As we wrote in our Focus note “Is Omicron the new economic Boogeyman?”, we believe that one should resist the temptation of applying the “2020” template for economic and financial impact. Governments, hospitals and health care systems, businesses, households are much better prepared and equipped to deal with a dreaded but potential return of large-scale social distancing measures. Even if they have already been deeply impacted by the pandemic over the past two years and their capacity to absorb another large shock is possibly reduced.
On this basis, we would expect a moderate impact on global economic growth, despite possibly significant divergences from one country to another. Even if the Omicron variant turns out to be resistant to existing vaccines, thus requiring to development of new drugs and as deadly as previous variants (both of which seem unlikely at this point), a “full stop” scenario for economic activity like the one we saw in 2020 is therefore unlikely and the growth slowdown should be more moderate.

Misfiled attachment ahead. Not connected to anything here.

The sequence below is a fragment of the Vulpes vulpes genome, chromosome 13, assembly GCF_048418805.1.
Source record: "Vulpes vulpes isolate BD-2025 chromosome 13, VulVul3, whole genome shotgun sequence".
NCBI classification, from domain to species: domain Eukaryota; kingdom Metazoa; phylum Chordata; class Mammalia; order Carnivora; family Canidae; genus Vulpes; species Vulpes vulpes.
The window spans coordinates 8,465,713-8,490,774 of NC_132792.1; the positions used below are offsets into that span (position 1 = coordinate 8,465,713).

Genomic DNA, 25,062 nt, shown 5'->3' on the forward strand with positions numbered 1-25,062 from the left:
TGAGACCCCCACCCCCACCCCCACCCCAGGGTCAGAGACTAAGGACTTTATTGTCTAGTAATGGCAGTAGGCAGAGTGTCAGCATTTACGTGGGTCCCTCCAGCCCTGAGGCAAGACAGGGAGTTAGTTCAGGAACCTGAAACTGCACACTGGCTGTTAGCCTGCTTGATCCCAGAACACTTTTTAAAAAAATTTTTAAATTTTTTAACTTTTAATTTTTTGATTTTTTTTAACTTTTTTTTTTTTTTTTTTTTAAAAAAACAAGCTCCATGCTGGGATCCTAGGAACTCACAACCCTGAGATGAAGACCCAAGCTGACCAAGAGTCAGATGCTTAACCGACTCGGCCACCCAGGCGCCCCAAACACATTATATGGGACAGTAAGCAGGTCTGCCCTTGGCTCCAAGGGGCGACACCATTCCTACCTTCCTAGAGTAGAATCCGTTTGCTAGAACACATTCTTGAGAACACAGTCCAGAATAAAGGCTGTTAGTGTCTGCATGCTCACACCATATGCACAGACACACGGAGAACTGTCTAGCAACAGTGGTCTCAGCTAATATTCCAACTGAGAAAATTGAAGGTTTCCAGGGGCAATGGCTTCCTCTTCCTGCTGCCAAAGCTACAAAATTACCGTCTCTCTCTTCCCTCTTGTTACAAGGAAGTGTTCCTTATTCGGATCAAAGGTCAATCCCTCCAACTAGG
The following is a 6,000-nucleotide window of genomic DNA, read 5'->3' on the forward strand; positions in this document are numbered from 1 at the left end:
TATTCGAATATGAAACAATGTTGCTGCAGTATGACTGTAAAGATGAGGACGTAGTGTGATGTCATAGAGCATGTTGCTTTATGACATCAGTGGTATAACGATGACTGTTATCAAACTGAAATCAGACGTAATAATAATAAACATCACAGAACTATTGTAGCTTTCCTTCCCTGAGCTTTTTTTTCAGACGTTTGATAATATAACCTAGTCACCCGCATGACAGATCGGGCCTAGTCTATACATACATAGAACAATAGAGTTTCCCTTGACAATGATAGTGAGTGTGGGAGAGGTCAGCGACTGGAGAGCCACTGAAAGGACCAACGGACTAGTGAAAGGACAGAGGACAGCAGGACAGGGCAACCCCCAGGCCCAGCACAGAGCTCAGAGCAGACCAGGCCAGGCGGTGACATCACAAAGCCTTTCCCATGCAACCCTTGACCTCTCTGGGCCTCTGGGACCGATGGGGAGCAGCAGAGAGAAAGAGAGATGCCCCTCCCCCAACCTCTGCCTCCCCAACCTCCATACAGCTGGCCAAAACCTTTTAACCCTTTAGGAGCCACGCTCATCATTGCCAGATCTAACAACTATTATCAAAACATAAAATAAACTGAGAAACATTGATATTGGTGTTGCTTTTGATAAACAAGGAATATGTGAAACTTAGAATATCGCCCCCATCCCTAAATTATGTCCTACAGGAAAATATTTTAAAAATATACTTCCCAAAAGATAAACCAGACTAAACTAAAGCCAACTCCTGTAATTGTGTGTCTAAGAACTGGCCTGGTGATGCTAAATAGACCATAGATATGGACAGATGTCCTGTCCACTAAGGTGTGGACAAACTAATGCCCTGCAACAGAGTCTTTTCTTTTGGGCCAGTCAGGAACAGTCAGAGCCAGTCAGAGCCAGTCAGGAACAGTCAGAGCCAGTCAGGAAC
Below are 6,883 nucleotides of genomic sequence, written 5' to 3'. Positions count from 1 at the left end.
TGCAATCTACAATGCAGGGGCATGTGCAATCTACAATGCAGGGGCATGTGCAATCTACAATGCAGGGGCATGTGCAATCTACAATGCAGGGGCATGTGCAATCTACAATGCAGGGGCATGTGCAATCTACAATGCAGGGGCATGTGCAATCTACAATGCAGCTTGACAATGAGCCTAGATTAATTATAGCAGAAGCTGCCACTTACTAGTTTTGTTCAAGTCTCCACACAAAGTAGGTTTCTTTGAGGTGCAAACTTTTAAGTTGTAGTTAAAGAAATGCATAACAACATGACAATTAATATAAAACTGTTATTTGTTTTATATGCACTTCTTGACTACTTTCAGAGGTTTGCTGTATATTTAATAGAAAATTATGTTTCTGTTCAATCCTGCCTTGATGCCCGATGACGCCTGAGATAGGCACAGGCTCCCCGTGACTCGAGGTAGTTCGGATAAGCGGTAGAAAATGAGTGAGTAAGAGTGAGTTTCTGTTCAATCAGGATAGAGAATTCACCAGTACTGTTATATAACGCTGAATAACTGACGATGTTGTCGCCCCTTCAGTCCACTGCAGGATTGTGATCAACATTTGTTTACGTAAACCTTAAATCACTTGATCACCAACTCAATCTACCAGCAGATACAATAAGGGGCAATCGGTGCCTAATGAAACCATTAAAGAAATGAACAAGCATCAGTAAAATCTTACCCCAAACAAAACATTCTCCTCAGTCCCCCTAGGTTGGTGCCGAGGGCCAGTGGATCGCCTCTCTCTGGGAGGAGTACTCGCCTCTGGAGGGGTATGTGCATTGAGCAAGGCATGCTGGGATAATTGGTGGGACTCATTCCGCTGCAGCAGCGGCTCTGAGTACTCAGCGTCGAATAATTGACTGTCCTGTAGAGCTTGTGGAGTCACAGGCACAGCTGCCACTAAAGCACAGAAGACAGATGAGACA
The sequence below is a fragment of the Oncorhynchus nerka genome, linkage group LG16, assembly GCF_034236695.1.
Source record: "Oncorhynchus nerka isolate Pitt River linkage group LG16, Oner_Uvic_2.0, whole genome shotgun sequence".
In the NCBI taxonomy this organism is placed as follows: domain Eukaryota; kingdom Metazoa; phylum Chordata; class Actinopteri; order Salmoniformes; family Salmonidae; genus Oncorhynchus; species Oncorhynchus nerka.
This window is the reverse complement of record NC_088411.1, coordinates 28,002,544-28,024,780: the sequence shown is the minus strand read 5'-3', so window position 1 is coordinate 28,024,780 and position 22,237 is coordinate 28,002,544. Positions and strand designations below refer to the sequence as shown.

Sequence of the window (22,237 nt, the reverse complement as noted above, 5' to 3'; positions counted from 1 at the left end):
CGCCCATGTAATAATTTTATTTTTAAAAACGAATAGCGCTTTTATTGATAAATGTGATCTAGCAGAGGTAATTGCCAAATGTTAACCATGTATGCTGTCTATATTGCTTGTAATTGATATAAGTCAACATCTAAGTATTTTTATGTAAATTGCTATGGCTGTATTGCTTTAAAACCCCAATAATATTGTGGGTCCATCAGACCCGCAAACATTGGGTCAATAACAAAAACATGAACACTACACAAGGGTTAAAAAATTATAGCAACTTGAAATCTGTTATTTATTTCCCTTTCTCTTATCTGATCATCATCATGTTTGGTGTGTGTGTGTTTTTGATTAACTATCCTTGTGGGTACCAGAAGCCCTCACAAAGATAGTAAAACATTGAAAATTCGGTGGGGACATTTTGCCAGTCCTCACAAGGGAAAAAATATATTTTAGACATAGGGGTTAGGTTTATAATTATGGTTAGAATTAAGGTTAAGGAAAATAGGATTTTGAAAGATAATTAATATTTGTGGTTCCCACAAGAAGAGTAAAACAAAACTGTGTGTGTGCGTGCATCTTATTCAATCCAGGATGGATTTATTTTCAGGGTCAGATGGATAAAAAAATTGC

The biggest question mark is on the impact on inflation and central banks. On the one hand, lower economic growth could incite the Fed (and other developed markets central banks) to postpone or cancel some of their planned rate hikes. On the other hand, should the Omicron variant force a new round of lockdowns, factory closures and supply chain interruptions, the global economy could be hit by another large supply shock that would fuel current inflationary trends as demand will, in all likelihood, continue to be strong thanks to government support. This would increase the risk of a stagflation scenario. So in this specific case, bad news is not necessarily good news.